Giuseppe VERDI (1813-1901)
Messa da Requiem (1874)
Dinara Alieva (soprano); Olesya Petrova (mezzo-soprano); Francesco Meli (tenor); Dmitry Belosselskiy (bass)
Bolshoi Theatre Chorus
St. Petersburg Philharmonic Orchestra/Yuri Temirkanov
rec. live, 19 December 2017, St. Petersburg Philharmonia
Sung in Latin with English translation.
Video Editor, Alexander Kolganov
Picture format 16:9 anamorphic NTSC
Introductory essay and biographical notes in English
DELOS DVD DV7012 [93 mins]
This concert was designated as a Memorial to the highly esteemed Russian baritone Dmitri Hvorostovsky who had died shortly before, on 22 November, at the young age of 56 after a two-year battle against a brain tumour. He had withdrawn earlier from various performances but made a brief comeback, notably at the Metropolitan Opera’s Fifty Year Anniversary Gala of the Company at Lincoln Centre held on May 7th, 2017. It was a last public glimpse and hearing of him and his fabulous voice. Since then, memorial concerts have been given all over the world. The one recorded here was among the first and inevitably there are compromises in respect of who was available to sing and conduct, and such matters as the venue to be arranged at short notice. Some would have liked an all-Russian cast and even claimed it to be so. I don’t know what tenor Francisco Meli thought of that claim, or indeed how even Dmitri himself, who hailed from Siberia would have viewed it! Whatever; the choice of music for a truly great Verdi voice was apt and, despite one or two cavils, the performance was extremely good, set in a magnificent venue with an excellent acoustic well caught by the engineers.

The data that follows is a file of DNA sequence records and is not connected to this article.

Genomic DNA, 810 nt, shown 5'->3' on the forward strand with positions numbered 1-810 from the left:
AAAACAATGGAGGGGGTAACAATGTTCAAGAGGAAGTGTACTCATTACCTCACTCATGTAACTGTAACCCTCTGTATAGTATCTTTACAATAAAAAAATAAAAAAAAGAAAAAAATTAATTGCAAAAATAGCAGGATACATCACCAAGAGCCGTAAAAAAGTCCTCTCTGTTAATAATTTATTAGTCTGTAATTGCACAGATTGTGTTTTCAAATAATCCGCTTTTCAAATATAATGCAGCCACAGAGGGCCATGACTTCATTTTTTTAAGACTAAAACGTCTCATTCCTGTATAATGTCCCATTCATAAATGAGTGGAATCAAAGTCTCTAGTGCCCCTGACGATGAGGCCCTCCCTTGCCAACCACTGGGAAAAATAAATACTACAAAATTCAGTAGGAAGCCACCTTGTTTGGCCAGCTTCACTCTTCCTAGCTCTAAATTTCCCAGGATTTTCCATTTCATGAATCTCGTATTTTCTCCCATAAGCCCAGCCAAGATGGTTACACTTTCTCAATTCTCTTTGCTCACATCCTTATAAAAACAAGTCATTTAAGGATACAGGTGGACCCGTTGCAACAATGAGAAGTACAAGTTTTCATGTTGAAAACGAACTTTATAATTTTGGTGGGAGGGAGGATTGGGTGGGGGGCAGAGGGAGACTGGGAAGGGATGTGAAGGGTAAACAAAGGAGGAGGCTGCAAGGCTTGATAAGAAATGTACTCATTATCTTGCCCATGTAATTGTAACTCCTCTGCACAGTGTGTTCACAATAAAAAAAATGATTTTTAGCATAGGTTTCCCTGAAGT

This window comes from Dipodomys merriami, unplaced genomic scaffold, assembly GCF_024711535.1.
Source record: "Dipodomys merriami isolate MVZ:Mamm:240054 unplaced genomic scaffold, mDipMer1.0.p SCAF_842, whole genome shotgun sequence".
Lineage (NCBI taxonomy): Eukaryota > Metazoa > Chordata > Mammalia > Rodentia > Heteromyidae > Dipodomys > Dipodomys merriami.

On the rostrum, using his hands, not a baton, Yuri Temirkanov draws sensitive, yet, at appropriate moments, highly dramatic, playing from his orchestra. The variation between the opening, hushed Requiem aeternam and the vibrant Dies irae, is visceral in its emotion and feeling. The choral forces, wholly equal to the varied tempi and modulations that the composer’s music demands, produce an ethereal performance. To hear a Russian choir of this quality, particularly in the lower male voices, is an experience in itself. That is not to question the quality in other sections, notably in the tenors, whose number seems to be greater than what I usually see at choral performances in the UK.